Abstract 1290 Poster Session IV, Tuesday, 5/4 (poster 252)
Hyoxia has been shown to be a common precursor to retinal neovascularization (Folkman J., Klagsbrun, M.: Science 1987;235:442-446). Vascular endothelial growth factor (VEGF) is an endothelial cell-specific mitogen that is stimulated by hypoxia. We hypothesized that increased VEGF secondary to hypoxia during premature birth adaptation may contribute to recanalization or neovascularization resulting in the development of systemic to pulmonary collaterals (SPC) and severe retinopathy of prematurity (ROP). Therefore, we prospectively evaluated the incidence of Stage III or greater ROP among infants with SPC. Between 1994 and 1996, we prospectively evaluated 133 VLBW infants with serial echocardiograms and color flow Doppler studies for the presence of SPC. SPC were identified in 88 of the 133 infants (66%). Infants with SPC (mean BW 1011g; mean GA 28 weeks) required prolonged mechanical ventilation and had longer length of stay as compared to infants without SPC (p=0.05 and 0.02 respectively.) However, oxygen requirement at 36 weeks post conceptional age was not significantly different between the 2 groups (p=0.34). Stage III or greater ROP was present in 21/88 (23.8%) infants with SPC as compared to only 5/45 (11.1%) infants without SPC. Our results show greater than 2 fold increase in the incidence of severe ROP among VLBW infants with systemic to pulmonary collaterals. We speculate that similar mechanisms may be operative in the development of these two conditions among VLBW infants. Attempts to treat severe retinopathy of prematurity with supplemental oxygen may also positively impact the development of systemic to pulmonary collaterals in premature infants.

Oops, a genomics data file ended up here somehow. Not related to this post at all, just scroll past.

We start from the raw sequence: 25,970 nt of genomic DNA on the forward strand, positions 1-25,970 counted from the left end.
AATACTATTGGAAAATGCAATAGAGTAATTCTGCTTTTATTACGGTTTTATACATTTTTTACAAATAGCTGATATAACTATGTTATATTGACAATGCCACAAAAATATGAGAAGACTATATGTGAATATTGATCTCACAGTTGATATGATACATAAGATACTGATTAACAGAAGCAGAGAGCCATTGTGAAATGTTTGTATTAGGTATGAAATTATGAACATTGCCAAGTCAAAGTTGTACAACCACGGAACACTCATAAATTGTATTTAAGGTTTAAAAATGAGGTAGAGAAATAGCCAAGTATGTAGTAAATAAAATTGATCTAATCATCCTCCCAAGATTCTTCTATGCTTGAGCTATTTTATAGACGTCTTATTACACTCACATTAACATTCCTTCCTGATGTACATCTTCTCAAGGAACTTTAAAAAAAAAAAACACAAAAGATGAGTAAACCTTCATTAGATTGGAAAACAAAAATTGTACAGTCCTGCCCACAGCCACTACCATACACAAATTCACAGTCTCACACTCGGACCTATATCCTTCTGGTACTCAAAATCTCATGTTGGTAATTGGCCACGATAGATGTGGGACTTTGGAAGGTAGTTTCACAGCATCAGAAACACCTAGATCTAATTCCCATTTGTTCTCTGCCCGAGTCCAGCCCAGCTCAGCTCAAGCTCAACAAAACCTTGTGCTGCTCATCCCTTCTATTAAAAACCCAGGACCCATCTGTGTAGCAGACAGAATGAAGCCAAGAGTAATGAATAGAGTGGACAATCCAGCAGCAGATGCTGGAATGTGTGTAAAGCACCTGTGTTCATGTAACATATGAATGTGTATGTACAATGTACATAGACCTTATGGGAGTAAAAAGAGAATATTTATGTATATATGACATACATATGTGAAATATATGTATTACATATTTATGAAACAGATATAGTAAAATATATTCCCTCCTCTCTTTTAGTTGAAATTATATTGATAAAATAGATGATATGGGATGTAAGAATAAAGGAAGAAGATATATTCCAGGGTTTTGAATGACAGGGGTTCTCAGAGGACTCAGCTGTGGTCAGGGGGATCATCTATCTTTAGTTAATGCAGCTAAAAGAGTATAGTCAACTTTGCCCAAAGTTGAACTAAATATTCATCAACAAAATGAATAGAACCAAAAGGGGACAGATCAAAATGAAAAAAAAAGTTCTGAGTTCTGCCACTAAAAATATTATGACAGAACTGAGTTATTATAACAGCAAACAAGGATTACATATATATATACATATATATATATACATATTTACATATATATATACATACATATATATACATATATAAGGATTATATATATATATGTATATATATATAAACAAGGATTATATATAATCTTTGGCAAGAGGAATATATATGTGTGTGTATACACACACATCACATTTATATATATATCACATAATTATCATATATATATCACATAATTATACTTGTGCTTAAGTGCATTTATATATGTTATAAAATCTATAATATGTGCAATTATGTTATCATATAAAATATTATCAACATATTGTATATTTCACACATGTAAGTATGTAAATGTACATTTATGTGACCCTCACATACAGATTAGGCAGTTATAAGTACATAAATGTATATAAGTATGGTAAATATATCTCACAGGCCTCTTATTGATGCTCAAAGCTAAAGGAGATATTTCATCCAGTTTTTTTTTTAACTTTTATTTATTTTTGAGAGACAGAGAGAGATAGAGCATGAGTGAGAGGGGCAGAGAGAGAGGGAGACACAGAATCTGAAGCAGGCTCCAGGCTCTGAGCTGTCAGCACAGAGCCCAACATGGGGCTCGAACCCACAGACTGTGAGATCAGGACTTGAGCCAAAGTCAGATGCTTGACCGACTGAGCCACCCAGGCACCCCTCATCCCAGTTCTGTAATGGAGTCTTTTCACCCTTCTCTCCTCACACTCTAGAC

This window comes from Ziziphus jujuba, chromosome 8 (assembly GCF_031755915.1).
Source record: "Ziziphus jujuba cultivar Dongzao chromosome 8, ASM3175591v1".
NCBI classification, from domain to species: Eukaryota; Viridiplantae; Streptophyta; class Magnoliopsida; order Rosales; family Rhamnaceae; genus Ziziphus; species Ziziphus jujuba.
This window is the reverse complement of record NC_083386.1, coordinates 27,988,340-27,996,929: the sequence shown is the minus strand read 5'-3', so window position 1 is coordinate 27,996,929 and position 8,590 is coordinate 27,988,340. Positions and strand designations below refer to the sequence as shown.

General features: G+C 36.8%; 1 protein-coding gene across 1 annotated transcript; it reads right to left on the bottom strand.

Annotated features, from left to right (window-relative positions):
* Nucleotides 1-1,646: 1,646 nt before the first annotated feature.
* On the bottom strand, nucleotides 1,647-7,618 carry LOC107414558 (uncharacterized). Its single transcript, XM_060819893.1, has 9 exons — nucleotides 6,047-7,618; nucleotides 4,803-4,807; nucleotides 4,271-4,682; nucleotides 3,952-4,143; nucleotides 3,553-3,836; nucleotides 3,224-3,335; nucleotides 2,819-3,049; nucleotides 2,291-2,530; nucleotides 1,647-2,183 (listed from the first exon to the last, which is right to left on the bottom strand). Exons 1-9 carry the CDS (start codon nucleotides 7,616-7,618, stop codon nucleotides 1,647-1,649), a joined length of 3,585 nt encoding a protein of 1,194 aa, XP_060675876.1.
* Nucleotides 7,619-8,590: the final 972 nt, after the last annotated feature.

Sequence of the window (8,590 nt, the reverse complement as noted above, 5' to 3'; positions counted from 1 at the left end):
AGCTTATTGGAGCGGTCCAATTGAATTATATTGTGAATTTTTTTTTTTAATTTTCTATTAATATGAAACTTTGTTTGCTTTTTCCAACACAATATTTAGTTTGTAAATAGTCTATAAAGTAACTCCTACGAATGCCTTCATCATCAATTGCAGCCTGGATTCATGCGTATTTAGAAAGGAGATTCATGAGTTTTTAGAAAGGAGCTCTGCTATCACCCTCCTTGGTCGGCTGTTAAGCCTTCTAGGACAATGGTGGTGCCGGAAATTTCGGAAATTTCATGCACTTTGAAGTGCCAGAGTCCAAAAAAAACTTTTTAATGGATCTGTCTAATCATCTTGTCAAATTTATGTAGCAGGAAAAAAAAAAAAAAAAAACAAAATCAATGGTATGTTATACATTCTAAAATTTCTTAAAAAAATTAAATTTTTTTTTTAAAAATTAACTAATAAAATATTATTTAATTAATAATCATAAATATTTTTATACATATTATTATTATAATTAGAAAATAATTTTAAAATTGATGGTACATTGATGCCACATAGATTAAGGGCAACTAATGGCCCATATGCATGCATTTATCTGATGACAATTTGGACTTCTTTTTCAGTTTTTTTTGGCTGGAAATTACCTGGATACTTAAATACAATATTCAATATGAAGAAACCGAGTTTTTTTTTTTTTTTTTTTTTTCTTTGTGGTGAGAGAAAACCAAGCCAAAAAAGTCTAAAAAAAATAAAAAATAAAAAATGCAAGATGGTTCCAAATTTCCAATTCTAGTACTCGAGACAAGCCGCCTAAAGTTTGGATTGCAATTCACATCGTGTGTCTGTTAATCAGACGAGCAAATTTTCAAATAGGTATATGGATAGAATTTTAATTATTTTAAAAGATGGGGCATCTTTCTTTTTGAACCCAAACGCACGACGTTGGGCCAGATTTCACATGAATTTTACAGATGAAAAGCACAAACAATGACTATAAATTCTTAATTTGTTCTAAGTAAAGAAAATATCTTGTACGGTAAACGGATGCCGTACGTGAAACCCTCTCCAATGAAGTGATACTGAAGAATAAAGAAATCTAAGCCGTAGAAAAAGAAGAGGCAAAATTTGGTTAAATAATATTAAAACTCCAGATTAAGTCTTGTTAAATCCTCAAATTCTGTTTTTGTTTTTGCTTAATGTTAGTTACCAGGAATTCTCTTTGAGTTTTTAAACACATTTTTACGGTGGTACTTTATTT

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Ramanathan, R., Siassi, B., Sardesai, S. et al. Is There a Link between the Development of Systemic to Pulmonary Collaterals and Stage III or Greater Retinopathy of Prematurity in Very Low Birth Weight Infants? A Prospective Evaluation. Pediatr Res 45, 220 (1999) doi:10.1203/00006450-199904020-01307